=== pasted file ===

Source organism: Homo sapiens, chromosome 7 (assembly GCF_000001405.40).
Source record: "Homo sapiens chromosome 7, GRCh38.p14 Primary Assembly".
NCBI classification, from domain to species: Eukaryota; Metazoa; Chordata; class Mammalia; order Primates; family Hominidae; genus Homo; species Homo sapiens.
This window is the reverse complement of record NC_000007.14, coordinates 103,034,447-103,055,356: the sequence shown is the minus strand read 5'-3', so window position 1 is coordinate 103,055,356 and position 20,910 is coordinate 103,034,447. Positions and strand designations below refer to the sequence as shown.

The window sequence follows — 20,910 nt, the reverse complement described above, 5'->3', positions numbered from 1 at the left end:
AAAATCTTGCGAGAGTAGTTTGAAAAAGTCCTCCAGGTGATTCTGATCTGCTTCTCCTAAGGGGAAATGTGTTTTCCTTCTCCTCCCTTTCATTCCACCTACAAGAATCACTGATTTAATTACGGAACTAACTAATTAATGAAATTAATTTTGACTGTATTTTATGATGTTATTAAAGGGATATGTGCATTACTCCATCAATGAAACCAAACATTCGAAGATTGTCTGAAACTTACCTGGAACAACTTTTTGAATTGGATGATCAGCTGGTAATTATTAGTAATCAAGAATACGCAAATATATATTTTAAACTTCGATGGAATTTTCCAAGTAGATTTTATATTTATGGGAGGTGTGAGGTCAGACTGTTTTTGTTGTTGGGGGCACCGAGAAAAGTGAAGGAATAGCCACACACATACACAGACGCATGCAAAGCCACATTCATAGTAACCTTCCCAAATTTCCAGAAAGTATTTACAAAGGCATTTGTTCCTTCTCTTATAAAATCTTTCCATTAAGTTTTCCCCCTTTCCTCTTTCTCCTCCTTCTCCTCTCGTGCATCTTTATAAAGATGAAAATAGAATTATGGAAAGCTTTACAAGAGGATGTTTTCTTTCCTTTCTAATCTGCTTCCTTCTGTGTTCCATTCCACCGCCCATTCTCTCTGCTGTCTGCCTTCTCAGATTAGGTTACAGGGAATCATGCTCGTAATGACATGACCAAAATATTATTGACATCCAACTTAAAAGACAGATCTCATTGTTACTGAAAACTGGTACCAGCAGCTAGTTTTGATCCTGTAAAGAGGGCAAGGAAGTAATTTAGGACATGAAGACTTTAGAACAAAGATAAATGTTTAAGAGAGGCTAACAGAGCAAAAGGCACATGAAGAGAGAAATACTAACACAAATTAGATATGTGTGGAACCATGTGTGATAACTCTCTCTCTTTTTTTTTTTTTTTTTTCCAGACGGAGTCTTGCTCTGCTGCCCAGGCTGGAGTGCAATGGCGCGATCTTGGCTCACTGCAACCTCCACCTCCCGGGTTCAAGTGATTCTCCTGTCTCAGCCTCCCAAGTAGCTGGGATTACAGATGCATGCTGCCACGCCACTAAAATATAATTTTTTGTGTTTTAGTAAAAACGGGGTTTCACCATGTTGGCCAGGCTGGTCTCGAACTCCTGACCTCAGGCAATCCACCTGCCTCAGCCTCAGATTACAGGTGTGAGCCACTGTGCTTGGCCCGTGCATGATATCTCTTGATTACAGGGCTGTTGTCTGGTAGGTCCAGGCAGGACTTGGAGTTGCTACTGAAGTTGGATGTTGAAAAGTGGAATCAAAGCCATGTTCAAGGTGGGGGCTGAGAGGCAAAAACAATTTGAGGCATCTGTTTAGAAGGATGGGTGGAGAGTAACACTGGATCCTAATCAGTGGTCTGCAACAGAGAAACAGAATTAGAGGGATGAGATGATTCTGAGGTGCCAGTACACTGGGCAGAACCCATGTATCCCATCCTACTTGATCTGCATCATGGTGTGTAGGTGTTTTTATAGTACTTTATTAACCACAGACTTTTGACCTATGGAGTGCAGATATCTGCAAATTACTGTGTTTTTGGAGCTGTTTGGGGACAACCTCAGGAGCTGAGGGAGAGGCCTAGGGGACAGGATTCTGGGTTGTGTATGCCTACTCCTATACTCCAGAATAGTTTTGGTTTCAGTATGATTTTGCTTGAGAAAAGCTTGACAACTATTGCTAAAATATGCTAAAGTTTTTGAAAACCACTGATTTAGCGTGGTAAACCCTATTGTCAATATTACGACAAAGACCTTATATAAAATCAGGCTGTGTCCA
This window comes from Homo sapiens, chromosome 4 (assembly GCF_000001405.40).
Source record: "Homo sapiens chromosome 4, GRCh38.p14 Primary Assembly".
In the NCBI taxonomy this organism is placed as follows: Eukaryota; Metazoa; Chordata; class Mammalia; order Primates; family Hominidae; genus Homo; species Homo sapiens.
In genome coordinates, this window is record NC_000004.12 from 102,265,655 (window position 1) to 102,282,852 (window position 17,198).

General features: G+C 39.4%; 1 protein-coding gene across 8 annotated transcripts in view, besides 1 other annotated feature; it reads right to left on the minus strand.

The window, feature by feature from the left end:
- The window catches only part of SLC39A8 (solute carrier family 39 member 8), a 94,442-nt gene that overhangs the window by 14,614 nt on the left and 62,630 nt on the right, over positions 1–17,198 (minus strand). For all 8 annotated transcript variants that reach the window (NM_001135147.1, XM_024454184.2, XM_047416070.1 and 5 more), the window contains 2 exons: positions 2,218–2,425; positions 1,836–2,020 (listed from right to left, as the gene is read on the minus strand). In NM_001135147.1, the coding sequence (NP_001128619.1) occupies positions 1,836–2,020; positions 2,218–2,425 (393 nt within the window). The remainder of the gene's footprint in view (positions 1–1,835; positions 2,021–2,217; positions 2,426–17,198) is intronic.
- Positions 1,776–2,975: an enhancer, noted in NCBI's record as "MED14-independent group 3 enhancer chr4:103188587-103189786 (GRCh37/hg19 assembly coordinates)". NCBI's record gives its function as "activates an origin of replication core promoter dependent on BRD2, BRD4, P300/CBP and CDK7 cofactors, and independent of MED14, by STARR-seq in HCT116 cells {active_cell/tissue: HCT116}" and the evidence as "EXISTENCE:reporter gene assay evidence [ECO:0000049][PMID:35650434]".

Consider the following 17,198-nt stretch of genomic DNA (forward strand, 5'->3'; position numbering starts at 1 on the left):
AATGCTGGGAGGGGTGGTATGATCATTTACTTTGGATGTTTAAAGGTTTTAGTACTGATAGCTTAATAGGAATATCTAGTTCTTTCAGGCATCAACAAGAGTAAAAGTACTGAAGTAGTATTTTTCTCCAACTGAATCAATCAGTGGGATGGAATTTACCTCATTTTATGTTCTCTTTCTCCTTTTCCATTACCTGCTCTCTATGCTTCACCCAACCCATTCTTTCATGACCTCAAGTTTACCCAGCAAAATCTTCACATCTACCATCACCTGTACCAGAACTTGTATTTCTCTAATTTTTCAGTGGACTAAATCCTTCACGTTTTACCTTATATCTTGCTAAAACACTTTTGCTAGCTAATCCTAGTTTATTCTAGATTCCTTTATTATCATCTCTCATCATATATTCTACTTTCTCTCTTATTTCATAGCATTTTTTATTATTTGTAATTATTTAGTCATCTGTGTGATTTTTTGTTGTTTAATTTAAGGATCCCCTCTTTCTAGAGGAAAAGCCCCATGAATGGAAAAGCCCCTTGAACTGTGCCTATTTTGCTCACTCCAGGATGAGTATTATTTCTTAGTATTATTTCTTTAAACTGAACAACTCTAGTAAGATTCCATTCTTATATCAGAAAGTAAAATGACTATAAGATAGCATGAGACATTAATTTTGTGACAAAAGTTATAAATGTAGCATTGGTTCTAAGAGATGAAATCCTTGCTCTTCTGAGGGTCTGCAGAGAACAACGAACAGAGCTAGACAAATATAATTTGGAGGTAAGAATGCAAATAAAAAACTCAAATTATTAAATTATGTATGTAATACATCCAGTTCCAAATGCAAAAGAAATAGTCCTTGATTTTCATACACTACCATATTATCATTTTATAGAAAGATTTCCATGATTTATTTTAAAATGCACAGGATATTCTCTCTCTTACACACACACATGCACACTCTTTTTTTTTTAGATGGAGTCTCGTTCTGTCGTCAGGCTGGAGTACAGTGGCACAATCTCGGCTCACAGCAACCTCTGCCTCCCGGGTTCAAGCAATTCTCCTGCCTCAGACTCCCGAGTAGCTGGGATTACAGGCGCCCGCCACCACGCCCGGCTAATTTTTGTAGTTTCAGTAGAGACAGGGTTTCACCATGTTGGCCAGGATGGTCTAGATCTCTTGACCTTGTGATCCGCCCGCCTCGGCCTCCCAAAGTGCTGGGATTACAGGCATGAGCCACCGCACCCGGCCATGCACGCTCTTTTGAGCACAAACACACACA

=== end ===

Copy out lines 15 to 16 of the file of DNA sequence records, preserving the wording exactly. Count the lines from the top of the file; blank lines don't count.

Consider the following 17,198-nt stretch of genomic DNA (forward strand, 5'->3'; position numbering starts at 1 on the left):
AATGCTGGGAGGGGTGGTATGATCATTTACTTTGGATGTTTAAAGGTTTTAGTACTGATAGCTTAATAGGAATATCTAGTTCTTTCAGGCATCAACAAGAGTAAAAGTACTGAAGTAGTATTTTTCTCCAACTGAATCAATCAGTGGGATGGAATTTACCTCATTTTATGTTCTCTTTCTCCTTTTCCATTACCTGCTCTCTATGCTTCACCCAACCCATTCTTTCATGACCTCAAGTTTACCCAGCAAAATCTTCACATCTACCATCACCTGTACCAGAACTTGTATTTCTCTAATTTTTCAGTGGACTAAATCCTTCACGTTTTACCTTATATCTTGCTAAAACACTTTTGCTAGCTAATCCTAGTTTATTCTAGATTCCTTTATTATCATCTCTCATCATATATTCTACTTTCTCTCTTATTTCATAGCATTTTTTATTATTTGTAATTATTTAGTCATCTGTGTGATTTTTTGTTGTTTAATTTAAGGATCCCCTCTTTCTAGAGGAAAAGCCCCATGAATGGAAAAGCCCCTTGAACTGTGCCTATTTTGCTCACTCCAGGATGAGTATTATTTCTTAGTATTATTTCTTTAAACTGAACAACTCTAGTAAGATTCCATTCTTATATCAGAAAGTAAAATGACTATAAGATAGCATGAGACATTAATTTTGTGACAAAAGTTATAAATGTAGCATTGGTTCTAAGAGATGAAATCCTTGCTCTTCTGAGGGTCTGCAGAGAACAACGAACAGAGCTAGACAAATATAATTTGGAGGTAAGAATGCAAATAAAAAACTCAAATTATTAAATTATGTATGTAATACATCCAGTTCCAAATGCAAAAGAAATAGTCCTTGATTTTCATACACTACCATATTATCATTTTATAGAAAGATTTCCATGATTTATTTTAAAATGCACAGGATATTCTCTCTCTTACACACACACATGCACACTCTTTTTTTTTTAGATGGAGTCTCGTTCTGTCGTCAGGCTGGAGTACAGTGGCACAATCTCGGCTCACAGCAACCTCTGCCTCCCGGGTTCAAGCAATTCTCCTGCCTCAGACTCCCGAGTAGCTGGGATTACAGGCGCCCGCCACCACGCCCGGCTAATTTTTGTAGTTTCAGTAGAGACAGGGTTTCACCATGTTGGCCAGGATGGTCTAGATCTCTTGACCTTGTGATCCGCCCGCCTCGGCCTCCCAAAGTGCTGGGATTACAGGCATGAGCCACCGCACCCGGCCATGCACGCTCTTTTGAGCACAAACACACACA